New app helps couples manage finances

Two of the co-founders of the Honeyfi app, Joe Stanish on left, with business partner, Ramy Serageldin. Photo by Tom Steiner for The Citizen

An Ohio Township man and his business partners have recently developed an app that could solve lots of problems for lots of couples struggling with financial issues, a situation long regarded as being a leading cause of divorce,

Joe Stanish of Ohio Township and two business partners, Ramy Serageldin and Sam Schultz, have developed the “Honeyfi” app, a blend of Honey -- the couple -- and finances -- the problem.

For those in need, getting started is easy, according to Stanish.

“Just download the app, provide a bit of information about yourself and your partner - -name, e-mail -- link your bank accounts, and choose what information to share with the partner. After you sign up, we pull your transaction data, use our nifty algorithm [a set of steps to reach a conclusion] to categorize your transactions and analyze your spending, and then provide a suggested, but fully editable, household budget. That's it. As you make new transactions, we'll automatically categorize those transactions and update your budget so you always know how you're tracking against your monthly budget.”

To explain what "link their bank accounts" means, Stanish said that users log in to their bank accounts and grant access to transactions and balance information

“Honeyfi cannot transfer any money on your behalf. All we can do is pull the transactions and balance information. We actually use a company called Plaid, partly owned by American Express and Citi Bank, to manage the linking, so Honeyfi doesn't store any bank usernames or passwords.”

Stanish addressed any additional security concerns by noting that a dedicated page for security soon will be added to the site.

“Honeyfi will also send an e-mail to your partner, inviting him/her to have the opportunity to link their bank accounts if they have any that haven't already been added,” Stanish said.

“Honeyfi is built for two people,” Stanish continued to explain, “So we have some cool features that make communicating and collaborating on finance easier. One of our most popular features is allowing each partner to add comments to any transaction. So if you see a transaction that you don't recognize, you can add a comment asking your partner what that transaction is. That’s saved many users money, by making it easier for them to identify mistaken charges. Or, you can use it the way our co-founder's wife uses it. He eats too much fast food, and she loves adding ‘STOP EATING JUNK,’ or other words of encouragement.”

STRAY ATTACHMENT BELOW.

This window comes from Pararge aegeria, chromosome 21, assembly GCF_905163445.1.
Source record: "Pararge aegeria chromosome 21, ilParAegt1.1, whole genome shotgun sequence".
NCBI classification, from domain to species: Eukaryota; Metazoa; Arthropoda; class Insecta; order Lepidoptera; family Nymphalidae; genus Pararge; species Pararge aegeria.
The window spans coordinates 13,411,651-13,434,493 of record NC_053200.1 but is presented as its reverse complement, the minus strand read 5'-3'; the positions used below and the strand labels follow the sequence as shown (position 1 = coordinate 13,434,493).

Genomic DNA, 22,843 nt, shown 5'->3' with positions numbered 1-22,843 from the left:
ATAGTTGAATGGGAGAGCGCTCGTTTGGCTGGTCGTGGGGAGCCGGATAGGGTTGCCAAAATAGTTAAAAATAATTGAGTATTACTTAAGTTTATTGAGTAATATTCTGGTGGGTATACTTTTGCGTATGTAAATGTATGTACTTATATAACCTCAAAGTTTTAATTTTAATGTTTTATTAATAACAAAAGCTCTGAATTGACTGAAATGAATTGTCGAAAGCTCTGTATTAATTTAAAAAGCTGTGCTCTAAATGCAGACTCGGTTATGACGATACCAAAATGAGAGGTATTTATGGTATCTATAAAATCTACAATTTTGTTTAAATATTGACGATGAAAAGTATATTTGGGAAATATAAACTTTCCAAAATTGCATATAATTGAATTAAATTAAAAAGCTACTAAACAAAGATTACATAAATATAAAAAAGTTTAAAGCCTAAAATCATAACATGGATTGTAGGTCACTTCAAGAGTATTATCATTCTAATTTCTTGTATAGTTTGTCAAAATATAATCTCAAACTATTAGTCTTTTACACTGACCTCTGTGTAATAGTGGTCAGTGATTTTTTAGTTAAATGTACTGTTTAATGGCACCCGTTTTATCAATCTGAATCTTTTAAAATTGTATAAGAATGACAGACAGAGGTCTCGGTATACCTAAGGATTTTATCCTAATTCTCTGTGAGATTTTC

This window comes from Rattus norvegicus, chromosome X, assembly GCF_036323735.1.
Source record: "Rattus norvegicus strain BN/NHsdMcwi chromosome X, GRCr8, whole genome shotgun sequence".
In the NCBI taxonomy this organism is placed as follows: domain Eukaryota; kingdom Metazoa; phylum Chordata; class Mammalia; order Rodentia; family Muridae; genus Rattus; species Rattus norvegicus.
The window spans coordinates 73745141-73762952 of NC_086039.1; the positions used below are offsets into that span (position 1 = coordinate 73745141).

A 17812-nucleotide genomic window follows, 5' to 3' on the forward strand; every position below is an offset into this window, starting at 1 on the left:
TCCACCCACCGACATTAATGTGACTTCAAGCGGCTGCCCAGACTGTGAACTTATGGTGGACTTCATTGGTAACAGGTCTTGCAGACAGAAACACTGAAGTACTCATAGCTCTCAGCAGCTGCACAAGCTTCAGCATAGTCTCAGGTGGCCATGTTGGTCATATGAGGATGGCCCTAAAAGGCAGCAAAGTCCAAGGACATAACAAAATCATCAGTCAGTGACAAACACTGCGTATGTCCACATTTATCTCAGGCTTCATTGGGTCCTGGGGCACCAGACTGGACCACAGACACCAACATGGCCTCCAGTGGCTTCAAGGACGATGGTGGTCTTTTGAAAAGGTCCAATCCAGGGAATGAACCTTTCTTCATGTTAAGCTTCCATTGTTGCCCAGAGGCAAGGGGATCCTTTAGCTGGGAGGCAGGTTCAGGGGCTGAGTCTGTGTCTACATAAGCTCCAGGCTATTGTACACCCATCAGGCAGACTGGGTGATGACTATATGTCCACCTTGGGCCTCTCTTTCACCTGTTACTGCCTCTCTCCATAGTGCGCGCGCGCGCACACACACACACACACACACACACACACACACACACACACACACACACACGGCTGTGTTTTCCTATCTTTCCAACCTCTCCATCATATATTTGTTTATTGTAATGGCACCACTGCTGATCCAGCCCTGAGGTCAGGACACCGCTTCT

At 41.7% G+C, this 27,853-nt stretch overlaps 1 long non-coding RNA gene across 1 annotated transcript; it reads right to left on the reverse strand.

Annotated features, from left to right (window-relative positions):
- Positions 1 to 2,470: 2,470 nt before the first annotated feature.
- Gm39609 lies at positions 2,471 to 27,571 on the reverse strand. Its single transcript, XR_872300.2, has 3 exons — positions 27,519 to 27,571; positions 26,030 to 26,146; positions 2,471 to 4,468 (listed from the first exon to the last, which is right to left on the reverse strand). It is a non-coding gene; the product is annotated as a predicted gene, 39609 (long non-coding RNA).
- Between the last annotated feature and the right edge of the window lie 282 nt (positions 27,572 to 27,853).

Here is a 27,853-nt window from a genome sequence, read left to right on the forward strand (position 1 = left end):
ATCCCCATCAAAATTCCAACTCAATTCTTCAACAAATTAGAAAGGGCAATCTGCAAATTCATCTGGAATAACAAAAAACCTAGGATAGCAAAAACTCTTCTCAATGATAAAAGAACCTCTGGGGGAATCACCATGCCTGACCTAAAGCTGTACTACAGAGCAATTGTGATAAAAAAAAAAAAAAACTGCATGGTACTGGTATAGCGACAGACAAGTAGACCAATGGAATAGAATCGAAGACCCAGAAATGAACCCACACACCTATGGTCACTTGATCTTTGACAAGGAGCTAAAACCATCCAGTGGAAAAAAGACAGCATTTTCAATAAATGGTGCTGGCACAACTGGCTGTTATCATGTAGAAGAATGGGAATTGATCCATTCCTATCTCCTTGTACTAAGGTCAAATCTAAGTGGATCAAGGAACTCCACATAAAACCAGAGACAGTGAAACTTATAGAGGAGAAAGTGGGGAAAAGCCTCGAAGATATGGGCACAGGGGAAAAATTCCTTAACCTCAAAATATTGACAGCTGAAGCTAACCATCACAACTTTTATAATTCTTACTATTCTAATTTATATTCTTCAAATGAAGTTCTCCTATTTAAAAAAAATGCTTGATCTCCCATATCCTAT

He added that letting couples share access to their account balances and transactions encourages better communication about money. “Studies clearly verify that the more couples communicate about money, the happier they tend to be.”

Stanish said that he and his business partners have been working on Honeyfi, borne out of all three co-founders’ struggles to manage money with their partners, for a little over a year and that the app has been well received.

“It's going really well,” he said. “While we've definitely had our fair share of bugs to work through, the feedback has been incredibly positive. It's been extremely encouraging to have customers tell us that they're finding a lot of value in what we've built. Just yesterday, we were speaking with a current Honeyfi user who also has a personal blog, and she mentioned that she's going to write about us on her blog, encouraging readers to check it out. It's a pretty awesome endorsement!”

And there are many studies available to support the app, one conducted by Toronto-Dominion Bank being among the most impressive.

As an additional note to the credibility of the Honeyfi team, Stanish said, “Both the two other co-founders are married, Ramy with three children. I'm not married, but have had my share of challenges managing money with a significant other,” he admitted.

Honeyfi is available on both Google Play Store and the Apple App Store,